Colombian farmers start anew after coca `bonanza'
El Morro, Colombia
IN the late 1970s, the winds of change swept over this small village and those surrounding it. The previously dirt-poor farmers began earning big profits for producing coca to meet escalating demand for cocaine in the United States. Suddenly, farmers in this remote area had money to buy cars, drink imported whiskey, and travel throughout the country. But ``the bonanza,'' as that era is now called, ended abruptly in late 1983 when a 100-man antinarcotics police squad swept through the area, cutting down and burning the coca plants. With their livelihood dependent on the plants, the farmers were left destitute. The once rosy future looked bleak.
Today, however, hope is returning to this poor farming community in Cauca State, 400 miles south of Bogot'a, thanks to a joint project of the Colombian government and the United Nations Fund for Drug Abuse Control. Launched a year ago with the aim of introducing alternative crops to coca (such as coffee and sugar), the five-year, $5 million project provides technical help, equipment, and seeds. But it also builds better roads, schools, and water pipelines in a four-county area with a population of 150,000. The program will directly benefit about 10,000 people. (The UN sponsors similar projects in Bolivia and Peru.)
With the farmers not growing coca for fear of another police raid, the program offers the only hope of lifting this area out of grinding poverty. And by giving the people here the opportunity to better their lives, it could rob the area's guerrilla groups of their chief recruiting base.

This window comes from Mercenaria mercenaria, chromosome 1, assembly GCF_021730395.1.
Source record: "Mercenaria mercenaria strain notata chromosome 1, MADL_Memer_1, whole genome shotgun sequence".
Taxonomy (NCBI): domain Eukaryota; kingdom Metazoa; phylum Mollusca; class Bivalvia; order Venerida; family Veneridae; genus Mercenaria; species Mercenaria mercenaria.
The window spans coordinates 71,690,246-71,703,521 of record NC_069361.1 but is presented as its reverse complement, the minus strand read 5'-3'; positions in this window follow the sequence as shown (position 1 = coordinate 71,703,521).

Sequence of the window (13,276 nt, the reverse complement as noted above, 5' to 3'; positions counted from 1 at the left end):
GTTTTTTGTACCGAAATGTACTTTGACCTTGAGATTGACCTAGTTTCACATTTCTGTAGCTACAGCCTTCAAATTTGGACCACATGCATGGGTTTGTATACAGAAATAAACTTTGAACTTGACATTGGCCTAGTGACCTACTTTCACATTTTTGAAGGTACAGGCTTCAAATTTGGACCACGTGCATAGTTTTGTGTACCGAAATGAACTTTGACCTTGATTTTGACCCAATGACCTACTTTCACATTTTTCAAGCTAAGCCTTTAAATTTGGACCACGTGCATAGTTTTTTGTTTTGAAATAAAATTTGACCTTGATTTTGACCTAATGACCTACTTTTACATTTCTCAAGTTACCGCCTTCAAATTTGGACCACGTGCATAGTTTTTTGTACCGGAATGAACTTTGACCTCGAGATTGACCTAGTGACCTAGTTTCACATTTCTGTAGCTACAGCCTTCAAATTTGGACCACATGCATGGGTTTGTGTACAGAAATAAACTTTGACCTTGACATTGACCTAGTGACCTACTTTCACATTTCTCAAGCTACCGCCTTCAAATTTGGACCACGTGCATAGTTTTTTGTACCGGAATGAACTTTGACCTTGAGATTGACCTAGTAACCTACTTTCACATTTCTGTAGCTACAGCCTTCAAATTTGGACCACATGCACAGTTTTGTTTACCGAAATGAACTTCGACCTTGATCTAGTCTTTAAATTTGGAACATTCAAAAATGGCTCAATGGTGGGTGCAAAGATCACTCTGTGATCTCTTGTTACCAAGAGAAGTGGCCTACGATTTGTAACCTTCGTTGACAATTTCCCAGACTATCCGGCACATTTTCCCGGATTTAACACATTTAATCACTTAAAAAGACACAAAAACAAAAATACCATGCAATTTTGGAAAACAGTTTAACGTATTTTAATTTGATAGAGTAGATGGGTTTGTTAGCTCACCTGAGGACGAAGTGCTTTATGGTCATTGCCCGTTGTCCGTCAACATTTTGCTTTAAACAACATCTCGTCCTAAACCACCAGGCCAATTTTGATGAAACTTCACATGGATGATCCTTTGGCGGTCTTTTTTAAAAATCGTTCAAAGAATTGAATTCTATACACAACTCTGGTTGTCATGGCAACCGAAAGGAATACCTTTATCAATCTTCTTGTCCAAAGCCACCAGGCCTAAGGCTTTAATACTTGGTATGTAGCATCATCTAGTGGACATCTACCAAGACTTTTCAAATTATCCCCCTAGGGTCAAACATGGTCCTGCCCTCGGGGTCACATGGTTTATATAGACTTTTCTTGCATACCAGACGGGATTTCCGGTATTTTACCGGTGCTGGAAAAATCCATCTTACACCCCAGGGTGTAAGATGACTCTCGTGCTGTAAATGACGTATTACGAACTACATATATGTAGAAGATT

With its long-term goals and painstaking approach, and with a relatively small amount of money, the project contrasts sharply with the headline-grabbing, US-supported military raids in Bolivia, which began in July and will end in a few weeks.
But people here believe this follow-on approach is far more likely to win the hearts and minds of the coca growers in South America in the battle to attack the cocaine production problem at its roots.
``To attack the cocaine problem, you need the interdiction and eradication programs,'' says a UN adviser, who asked not to be identified. ``But you just can't eradicate and leave the farmers with no alternative. . . . This causes terrible social and economic problems. And, besides, in time they'll try to start growing coca again.''
``I used to grow coca all over this area,'' Francisco Alcides Ruano says with a sweep of his arm, as he stands on his five-acre farm tucked into the mountainside.
But with the coca plants gone, Mr. Alcides is growing coffee, yucca, sugar, and other crops. A small pond is stocked with 300 fish, to provide badly needed nutrition for his three small children.
Alcides is the crop substitution program's biggest booster, but not because he didn't profit from the bonanza. In fact, he was the area's biggest coca trafficker, earning enough to buy three cars and a 125-acre farm (all of which he has since had to sell).
Although he had far more money then, Alcides wasn't as happy. ``I was dealing in such large quantities of money and with so many people that I had to juggle a lot of balls,'' he says. ``I regularly had trouble sleeping and often received warnings from people that if I didn't come through with their coca shipment they'd kill me.''
Alcides was also arrested once while taking several kilos of coca to Bogot'a. But he escaped with the help of a ``friendly'' policeman.
Farmers had grown coca leaves in the area for generations for local people to chew. But production was modest until the late 1970s, when residents became part of the production chain for cocaine to be smuggled to the US.
Increased production brought a problem that the area had never suffered from before: drug addiction. Suddenly, a dangerous coca-based substance called basuco began to wreak havoc.